You know, he might just be right here.
All of her supporters who are currently whining about sexism- and I\’m looking at you, fellow non-American voter Elton John – should perhaps consider the possibility that she\’s perceived as a quasi-Republican android with a huge, throbbing boner for power because, you know, she is one.
A startling revelation: the Frogs are trying to spice up their sex lives and in doing so they\’re buying up British designed sex toys.
One possible explanation is that the Brits (as George Mikes pointed out, the Continentals have sex lives, the British have hot water bottles) needed technological assistance and thus developed the technology to aid them. Necessity being the Mother of Invention and all that.
Another is that the Frogs have rather changed the nature of their relationships in recent years. Anecdotally at least, the normal method of dealing with a boring sex life there was to take another partner, wasn\’t it?
Or possibly both are true, the latter change meaning they are now taking advantage of the British Industrial Revolution and lead in technology.
Yup, Hutton is at it again.
The Chancellor should take a closer look at the 1930s. The heart of Roosevelt\’s New Deal was not public works or programmes for the unemployed, significant though both of these were. It was the root-and-branch reconstruction of an American financial system that, like ours today, had run amok in a laissez-faire, deregulated free-for-all. The Federal Reserve was created, public banks were launched to lend to homeowners, refinance mortgages and lend to industry and investment banks and commercial banks were legally separated.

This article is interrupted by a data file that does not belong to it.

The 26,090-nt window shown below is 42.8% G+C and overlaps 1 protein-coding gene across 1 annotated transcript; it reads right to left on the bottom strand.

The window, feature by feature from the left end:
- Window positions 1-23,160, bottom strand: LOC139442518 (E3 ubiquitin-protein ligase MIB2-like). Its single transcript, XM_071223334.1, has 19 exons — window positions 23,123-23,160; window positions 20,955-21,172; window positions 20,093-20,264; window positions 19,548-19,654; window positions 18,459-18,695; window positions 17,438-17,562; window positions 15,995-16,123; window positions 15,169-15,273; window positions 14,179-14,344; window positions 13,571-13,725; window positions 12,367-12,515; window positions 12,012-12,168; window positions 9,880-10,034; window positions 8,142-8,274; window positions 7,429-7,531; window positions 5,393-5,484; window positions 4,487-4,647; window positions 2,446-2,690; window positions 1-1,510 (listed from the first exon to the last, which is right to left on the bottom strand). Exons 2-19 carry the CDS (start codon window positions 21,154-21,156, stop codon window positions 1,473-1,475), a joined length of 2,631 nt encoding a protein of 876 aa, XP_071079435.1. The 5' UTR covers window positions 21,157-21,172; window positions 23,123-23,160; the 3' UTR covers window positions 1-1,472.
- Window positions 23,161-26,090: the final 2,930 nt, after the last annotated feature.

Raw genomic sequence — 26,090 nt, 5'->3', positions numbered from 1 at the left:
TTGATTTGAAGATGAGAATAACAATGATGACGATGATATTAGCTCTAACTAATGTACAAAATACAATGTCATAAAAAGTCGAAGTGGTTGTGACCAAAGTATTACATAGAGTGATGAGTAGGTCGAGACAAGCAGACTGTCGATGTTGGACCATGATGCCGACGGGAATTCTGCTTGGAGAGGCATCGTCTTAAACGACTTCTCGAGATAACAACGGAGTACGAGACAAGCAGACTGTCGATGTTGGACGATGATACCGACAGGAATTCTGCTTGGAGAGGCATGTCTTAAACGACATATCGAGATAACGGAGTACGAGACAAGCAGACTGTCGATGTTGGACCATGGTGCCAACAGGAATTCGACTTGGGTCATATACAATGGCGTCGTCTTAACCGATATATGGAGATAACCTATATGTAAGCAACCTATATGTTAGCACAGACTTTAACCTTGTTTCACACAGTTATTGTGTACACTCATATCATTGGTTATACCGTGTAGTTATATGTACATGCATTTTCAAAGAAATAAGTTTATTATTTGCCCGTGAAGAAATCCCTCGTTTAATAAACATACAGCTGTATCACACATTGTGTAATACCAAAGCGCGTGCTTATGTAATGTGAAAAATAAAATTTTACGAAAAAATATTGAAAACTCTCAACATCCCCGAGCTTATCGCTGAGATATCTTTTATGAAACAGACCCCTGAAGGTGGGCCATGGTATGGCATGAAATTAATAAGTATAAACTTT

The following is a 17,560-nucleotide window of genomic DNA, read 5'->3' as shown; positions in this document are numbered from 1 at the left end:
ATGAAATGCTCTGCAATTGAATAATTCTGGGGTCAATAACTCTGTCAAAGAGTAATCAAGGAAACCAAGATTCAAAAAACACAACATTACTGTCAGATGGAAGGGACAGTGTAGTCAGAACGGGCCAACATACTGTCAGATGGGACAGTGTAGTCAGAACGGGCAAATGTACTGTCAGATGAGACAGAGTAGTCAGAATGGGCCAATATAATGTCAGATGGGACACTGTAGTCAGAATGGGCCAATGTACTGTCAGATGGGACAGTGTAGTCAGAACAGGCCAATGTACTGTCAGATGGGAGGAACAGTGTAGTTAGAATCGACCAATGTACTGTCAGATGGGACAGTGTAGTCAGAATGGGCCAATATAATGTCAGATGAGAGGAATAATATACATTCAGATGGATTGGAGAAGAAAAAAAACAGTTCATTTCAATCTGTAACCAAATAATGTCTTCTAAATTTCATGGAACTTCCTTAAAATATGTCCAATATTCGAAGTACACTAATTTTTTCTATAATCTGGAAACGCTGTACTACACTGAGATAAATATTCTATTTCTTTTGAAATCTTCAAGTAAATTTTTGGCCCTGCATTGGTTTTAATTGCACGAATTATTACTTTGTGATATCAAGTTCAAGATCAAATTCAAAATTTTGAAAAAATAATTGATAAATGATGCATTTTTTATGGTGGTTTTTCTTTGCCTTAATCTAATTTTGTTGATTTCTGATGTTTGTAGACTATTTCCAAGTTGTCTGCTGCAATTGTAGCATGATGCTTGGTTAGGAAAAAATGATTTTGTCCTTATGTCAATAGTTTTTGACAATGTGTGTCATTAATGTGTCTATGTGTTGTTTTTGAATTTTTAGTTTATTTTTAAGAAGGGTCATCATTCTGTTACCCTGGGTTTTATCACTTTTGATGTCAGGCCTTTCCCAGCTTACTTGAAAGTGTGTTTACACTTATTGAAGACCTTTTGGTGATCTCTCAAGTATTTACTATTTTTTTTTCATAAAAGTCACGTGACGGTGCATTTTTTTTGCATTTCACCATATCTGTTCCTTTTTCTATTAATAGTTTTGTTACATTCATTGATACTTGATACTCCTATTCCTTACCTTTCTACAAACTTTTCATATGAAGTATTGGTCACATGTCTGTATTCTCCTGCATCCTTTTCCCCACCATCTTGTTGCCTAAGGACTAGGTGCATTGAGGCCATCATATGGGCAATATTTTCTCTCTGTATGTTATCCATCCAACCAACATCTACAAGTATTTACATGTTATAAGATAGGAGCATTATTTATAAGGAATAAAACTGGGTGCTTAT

Sigh. The Federal Reserve was created in 1913. It was the SEC that was part of the new deal legislation. Fannie Mae was also, but the second such public bank, Freddie Mac, was launched in 1970, to break Fannie Mae\’s monopoly.
He\’s got a deep knowledge of economic history, don\’t he?
For social democrat politicians, as Gordon Brown and Darling still purport to be, this should be a golden opportunity. They should not hesitate and set out to reconstruct the British financial system around solid progressive values. Credit needs to flow again. We cannot live in a society where the flow of credit doubles then halves almost from year to year. What Obama can only propose in America is possible in Britain. And by doing this, the government would be relaunched. It would show purpose, expose the Conservatives as bankers\’ narks – and save the British middle class from a house price disaster. All that is required is what the government lacks – conviction.
You\’d never have guessed that Mrs. Hutton is a buy to let landlord, would you?
Alistair Darling has demanded an urgent review of international biofuel programmes as part of a plan to tackle the world\’s mounting food crisis. The Chancellor said he had asked the World Bank to produce an analysis – for June\’s G7 meeting of global leaders – on the impact of green policies, including America and Europe\’s biofuel programmes, on global food shortages.